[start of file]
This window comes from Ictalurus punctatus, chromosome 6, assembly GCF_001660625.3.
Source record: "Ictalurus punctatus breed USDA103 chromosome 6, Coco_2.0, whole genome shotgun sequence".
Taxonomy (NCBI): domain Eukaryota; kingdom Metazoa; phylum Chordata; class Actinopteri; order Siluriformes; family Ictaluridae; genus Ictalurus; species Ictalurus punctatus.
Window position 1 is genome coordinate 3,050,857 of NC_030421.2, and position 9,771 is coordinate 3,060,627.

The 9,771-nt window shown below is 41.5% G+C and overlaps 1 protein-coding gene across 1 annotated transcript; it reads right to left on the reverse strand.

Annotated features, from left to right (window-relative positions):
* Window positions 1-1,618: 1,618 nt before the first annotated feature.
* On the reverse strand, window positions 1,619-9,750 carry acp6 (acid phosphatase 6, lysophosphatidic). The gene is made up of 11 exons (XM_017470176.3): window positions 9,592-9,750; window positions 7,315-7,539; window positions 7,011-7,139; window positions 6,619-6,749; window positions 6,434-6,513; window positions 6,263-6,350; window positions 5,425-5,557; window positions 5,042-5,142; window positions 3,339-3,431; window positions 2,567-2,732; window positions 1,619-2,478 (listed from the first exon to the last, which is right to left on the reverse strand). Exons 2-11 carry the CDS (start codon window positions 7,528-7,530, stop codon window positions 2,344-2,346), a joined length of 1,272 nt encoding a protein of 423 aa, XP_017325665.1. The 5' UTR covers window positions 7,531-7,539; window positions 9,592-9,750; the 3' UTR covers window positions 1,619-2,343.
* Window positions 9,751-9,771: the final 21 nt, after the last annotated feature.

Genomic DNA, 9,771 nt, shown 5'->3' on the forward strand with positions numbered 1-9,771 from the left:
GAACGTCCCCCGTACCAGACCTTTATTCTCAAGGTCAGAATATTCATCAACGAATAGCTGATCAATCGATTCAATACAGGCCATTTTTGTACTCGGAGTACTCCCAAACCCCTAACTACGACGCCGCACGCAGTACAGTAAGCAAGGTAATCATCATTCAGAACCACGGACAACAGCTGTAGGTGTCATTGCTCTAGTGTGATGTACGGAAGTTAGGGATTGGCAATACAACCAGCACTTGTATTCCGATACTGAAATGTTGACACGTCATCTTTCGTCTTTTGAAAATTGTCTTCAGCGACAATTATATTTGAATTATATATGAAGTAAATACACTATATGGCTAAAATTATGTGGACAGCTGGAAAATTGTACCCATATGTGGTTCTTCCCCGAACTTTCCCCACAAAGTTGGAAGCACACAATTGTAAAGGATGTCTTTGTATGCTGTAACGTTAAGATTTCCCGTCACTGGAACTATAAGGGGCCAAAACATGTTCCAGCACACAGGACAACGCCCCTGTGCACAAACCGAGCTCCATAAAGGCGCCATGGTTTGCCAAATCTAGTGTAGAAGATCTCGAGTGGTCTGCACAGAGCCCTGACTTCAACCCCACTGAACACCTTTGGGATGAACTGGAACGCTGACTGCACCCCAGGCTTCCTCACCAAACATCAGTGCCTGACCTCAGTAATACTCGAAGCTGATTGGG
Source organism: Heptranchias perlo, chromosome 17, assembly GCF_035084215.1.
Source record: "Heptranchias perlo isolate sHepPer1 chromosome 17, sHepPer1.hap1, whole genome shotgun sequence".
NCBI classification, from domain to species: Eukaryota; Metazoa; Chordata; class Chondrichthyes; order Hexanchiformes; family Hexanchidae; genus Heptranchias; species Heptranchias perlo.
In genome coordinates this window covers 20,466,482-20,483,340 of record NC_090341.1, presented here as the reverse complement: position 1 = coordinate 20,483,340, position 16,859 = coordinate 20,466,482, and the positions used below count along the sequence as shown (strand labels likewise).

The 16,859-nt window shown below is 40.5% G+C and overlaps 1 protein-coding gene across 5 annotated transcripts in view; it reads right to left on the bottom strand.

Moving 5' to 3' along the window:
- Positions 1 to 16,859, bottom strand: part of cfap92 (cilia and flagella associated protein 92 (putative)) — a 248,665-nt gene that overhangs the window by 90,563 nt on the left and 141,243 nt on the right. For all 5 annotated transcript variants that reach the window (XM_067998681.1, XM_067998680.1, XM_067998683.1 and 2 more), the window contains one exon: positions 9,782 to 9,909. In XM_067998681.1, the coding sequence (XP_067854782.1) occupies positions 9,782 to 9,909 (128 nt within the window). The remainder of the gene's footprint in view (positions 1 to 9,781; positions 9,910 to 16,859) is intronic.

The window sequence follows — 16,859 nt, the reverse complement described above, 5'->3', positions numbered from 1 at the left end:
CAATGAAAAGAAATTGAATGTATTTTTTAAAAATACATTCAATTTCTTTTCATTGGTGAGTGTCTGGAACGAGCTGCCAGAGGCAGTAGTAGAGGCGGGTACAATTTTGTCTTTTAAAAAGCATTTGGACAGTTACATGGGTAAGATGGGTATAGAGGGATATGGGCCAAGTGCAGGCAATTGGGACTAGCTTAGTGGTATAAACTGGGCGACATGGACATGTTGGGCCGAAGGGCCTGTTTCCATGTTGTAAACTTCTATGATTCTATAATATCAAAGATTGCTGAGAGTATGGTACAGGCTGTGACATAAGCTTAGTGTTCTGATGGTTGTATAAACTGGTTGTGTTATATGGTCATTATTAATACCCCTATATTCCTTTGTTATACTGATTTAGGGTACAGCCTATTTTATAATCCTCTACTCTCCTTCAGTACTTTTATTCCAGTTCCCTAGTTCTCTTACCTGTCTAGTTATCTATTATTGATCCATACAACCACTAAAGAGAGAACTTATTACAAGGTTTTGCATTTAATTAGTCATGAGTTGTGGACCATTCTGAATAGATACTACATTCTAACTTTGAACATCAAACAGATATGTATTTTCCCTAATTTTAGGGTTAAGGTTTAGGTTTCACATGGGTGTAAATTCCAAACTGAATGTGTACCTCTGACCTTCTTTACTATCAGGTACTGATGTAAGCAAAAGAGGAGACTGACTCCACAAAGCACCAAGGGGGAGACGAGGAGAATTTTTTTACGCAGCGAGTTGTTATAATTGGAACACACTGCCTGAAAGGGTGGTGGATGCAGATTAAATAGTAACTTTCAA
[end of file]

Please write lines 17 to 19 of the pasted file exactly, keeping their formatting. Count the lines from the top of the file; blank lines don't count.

Moving 5' to 3' along the window:
- Positions 1 to 16,859, bottom strand: part of cfap92 (cilia and flagella associated protein 92 (putative)) — a 248,665-nt gene that overhangs the window by 90,563 nt on the left and 141,243 nt on the right. For all 5 annotated transcript variants that reach the window (XM_067998681.1, XM_067998680.1, XM_067998683.1 and 2 more), the window contains one exon: positions 9,782 to 9,909. In XM_067998681.1, the coding sequence (XP_067854782.1) occupies positions 9,782 to 9,909 (128 nt within the window). The remainder of the gene's footprint in view (positions 1 to 9,781; positions 9,910 to 16,859) is intronic.

The window sequence follows — 16,859 nt, the reverse complement described above, 5'->3', positions numbered from 1 at the left end: